Acting Asia football boss says 'revolution' needed
The acting head of the Asian Football Confederation said Thursday that management of the game in Asia needs a ''revolution,'' a thinly veiled criticism of the leadership of suspended AFC head Mohamed bin Hammam.
Zhang Jilong, who is standing in for bin Hammam while FIFA investigates bribery allegations against the Qatari, told Chinese state broadcaster CCTV that the Asian football environment was ''not that healthy.''
Speaking in English, Zhang said: ''So we need, let's say, revolution, we need reform to make more clear and more fair play the environment in Asian football areas.''
Asked what he hoped to achieve as acting president, Zhang responded: ''do good for Asian football, do good for Chinese football, do good for your own.'' The duties of leading the AFC require a strong sense of responsibility, he said.
Bin Hammam was suspended on Sunday along with FIFA colleague Jack Warner while FIFA investigates whether they bribed Caribbean voters during bin Hammam's abandoned presidential campaign.
Sepp Blatter - the only remaining candidate - was re-elected president at FIFA's Congress on Wednesday despite allegations of mismanagement and corruption within world football's governing body.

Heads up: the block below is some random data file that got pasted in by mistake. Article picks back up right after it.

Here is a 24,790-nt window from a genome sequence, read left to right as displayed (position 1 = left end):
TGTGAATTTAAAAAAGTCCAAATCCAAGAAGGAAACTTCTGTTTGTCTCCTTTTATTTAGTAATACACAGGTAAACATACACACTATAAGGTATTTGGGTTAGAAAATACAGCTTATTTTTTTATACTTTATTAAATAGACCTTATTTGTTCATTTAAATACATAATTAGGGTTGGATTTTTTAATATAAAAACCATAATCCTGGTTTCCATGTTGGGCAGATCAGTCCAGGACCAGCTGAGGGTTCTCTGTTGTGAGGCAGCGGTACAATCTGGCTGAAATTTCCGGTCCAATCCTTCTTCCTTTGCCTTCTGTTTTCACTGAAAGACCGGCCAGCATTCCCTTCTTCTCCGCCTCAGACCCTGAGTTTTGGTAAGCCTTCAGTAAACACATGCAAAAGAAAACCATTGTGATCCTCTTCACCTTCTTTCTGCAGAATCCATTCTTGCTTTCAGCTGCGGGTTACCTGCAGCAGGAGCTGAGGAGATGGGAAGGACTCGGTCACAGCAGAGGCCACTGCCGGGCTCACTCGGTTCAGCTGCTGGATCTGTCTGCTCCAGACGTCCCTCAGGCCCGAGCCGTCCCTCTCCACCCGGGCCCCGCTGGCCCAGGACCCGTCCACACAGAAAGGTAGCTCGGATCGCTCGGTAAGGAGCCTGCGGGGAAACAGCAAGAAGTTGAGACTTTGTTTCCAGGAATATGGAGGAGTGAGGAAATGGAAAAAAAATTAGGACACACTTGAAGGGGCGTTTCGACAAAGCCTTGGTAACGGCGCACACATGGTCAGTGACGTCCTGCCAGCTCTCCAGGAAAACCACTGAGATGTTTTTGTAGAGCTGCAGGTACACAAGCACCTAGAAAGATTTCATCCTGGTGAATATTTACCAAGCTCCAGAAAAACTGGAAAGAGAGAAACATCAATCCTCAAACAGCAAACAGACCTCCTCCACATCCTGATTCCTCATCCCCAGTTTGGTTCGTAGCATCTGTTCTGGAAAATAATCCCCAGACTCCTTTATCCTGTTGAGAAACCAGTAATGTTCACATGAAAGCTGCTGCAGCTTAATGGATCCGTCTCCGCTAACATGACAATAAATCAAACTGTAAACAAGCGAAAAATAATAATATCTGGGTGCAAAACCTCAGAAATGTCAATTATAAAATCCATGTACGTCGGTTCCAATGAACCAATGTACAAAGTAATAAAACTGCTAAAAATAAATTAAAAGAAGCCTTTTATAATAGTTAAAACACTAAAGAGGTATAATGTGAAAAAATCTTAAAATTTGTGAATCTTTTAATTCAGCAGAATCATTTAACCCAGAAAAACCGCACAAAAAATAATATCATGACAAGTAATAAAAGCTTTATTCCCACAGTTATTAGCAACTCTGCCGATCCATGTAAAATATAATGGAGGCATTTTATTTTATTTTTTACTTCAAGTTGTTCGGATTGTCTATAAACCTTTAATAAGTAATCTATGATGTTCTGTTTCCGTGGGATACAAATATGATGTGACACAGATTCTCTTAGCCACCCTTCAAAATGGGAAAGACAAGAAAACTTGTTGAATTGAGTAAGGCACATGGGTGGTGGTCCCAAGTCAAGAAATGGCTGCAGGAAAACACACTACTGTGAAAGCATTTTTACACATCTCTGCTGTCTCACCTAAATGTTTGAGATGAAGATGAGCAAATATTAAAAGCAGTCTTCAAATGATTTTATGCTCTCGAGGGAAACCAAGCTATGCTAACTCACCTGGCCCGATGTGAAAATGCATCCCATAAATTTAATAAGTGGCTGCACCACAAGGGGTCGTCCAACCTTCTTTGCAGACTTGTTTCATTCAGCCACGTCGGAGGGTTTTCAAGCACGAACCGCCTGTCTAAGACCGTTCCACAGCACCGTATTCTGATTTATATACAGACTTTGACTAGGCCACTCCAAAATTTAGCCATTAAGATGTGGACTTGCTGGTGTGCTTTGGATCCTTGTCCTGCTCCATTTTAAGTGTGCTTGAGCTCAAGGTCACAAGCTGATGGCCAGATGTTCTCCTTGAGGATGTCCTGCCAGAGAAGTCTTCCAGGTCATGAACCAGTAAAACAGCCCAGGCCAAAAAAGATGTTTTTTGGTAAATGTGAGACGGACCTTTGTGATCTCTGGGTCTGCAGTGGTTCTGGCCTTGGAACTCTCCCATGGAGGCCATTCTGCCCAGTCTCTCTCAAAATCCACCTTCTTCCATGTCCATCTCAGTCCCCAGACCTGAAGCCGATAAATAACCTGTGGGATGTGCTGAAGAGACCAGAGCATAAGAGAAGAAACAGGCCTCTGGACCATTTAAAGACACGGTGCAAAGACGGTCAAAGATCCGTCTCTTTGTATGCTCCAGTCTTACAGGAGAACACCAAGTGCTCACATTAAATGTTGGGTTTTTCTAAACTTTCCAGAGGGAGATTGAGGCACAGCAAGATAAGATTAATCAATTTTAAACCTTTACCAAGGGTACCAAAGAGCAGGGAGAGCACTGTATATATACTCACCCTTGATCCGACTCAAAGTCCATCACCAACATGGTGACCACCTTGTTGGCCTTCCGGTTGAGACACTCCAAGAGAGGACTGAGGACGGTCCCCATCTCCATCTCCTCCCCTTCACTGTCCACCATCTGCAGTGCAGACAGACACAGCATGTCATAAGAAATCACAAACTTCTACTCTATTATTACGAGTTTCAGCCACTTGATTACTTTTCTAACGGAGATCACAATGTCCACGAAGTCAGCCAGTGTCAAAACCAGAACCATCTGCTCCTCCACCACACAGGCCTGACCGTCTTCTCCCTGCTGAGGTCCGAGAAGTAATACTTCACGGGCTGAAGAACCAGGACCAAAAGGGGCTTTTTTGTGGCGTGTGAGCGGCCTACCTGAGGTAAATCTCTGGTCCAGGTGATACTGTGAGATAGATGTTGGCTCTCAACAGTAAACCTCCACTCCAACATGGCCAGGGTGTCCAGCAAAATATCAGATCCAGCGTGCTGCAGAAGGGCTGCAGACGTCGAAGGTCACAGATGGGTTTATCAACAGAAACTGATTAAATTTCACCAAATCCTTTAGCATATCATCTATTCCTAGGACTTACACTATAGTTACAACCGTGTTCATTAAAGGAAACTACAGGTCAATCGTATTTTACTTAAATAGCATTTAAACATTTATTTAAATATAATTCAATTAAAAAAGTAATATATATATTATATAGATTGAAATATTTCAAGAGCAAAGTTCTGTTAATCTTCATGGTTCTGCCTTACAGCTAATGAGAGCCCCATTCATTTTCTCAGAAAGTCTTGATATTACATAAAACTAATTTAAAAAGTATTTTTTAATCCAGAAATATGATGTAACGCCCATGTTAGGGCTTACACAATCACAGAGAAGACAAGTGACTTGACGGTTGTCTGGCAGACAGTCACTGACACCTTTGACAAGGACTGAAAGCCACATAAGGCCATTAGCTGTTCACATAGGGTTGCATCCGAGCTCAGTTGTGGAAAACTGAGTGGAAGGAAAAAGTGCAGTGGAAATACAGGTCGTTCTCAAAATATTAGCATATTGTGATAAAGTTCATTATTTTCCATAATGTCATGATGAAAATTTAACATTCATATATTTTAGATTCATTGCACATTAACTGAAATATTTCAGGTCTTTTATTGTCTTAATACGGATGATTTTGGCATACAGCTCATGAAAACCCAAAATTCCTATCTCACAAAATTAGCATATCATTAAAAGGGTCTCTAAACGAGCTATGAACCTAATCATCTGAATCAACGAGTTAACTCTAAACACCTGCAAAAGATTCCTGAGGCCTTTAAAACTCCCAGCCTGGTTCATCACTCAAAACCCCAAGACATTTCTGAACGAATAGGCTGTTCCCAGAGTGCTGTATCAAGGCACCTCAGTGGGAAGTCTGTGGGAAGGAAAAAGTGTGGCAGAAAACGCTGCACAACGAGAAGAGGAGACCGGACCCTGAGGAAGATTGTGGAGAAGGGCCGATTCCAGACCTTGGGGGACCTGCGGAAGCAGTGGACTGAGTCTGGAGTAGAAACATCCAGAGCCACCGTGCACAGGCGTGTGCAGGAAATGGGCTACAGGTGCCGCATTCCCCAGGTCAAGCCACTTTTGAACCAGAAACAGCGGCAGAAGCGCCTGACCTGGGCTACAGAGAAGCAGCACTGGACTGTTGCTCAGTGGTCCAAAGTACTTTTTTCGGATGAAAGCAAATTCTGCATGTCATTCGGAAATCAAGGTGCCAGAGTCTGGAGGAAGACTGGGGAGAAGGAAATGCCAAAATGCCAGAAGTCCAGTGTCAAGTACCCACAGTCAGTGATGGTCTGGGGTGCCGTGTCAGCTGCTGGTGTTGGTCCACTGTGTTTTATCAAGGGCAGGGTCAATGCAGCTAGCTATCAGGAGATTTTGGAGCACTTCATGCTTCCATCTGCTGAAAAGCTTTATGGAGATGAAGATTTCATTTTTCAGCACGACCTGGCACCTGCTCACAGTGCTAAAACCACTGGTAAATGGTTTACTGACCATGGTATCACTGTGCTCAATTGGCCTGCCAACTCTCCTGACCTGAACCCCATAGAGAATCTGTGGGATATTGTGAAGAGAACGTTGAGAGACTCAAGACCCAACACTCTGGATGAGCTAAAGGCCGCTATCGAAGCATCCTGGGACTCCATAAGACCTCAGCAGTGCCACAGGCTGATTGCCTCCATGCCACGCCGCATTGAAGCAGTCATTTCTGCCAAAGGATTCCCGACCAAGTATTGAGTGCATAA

Zhang, 59, has proven himself an astute political player within world football. Chinese media have dubbed him ''Hand of God'' and ''Brother Dragon'' for allegedly persuading FIFA to change its rules for Asian zone qualifiers, effectively putting China in an easier group to qualify for the 2002 tournament - its only World Cup appearance to date.
Zhang is the AFC's most senior vice president but lost in his bid earlier this year for a seat on FIFA's executive committee earlier this year. He also served on the 2008 Beijing Olympics organizing committee.